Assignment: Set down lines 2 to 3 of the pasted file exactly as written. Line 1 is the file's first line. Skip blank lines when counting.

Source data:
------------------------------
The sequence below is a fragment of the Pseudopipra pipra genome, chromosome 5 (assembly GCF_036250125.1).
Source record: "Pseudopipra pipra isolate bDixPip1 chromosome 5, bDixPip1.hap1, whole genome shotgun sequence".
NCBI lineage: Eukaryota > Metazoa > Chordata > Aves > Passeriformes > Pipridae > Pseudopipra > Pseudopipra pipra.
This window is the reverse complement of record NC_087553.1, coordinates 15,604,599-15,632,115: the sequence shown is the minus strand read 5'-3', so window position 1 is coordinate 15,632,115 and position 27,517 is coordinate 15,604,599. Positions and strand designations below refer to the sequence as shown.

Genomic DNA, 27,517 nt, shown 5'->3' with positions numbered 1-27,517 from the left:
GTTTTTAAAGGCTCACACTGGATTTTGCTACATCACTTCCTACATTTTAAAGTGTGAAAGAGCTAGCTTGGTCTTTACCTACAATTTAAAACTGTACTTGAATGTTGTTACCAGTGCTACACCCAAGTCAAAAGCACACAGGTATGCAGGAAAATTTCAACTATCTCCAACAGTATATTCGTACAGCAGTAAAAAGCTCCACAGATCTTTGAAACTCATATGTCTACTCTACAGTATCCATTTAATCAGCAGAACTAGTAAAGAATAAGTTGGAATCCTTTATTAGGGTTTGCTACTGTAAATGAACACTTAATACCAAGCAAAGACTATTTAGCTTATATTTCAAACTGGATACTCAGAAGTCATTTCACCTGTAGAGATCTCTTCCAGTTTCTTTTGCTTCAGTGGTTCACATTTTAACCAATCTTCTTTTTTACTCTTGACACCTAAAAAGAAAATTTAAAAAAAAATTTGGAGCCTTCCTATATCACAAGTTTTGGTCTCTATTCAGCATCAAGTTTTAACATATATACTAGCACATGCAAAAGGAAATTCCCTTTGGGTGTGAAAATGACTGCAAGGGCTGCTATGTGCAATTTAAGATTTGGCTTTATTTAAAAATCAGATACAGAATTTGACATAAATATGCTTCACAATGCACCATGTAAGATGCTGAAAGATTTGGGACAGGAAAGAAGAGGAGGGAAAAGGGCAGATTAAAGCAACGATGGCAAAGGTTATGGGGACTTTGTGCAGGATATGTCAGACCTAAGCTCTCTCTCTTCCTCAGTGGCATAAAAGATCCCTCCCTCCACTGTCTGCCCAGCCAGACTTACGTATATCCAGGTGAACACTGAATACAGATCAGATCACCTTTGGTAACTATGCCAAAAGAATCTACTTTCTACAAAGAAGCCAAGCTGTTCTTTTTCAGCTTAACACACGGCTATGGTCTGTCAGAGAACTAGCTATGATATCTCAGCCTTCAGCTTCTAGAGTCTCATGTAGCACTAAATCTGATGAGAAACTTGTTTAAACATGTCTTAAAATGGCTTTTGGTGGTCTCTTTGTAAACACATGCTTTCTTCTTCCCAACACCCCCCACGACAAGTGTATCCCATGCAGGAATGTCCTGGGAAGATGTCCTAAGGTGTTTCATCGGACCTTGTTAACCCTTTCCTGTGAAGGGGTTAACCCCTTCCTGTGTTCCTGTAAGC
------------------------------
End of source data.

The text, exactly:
Source record: "Pseudopipra pipra isolate bDixPip1 chromosome 5, bDixPip1.hap1, whole genome shotgun sequence".
NCBI lineage: Eukaryota > Metazoa > Chordata > Aves > Passeriformes > Pipridae > Pseudopipra > Pseudopipra pipra.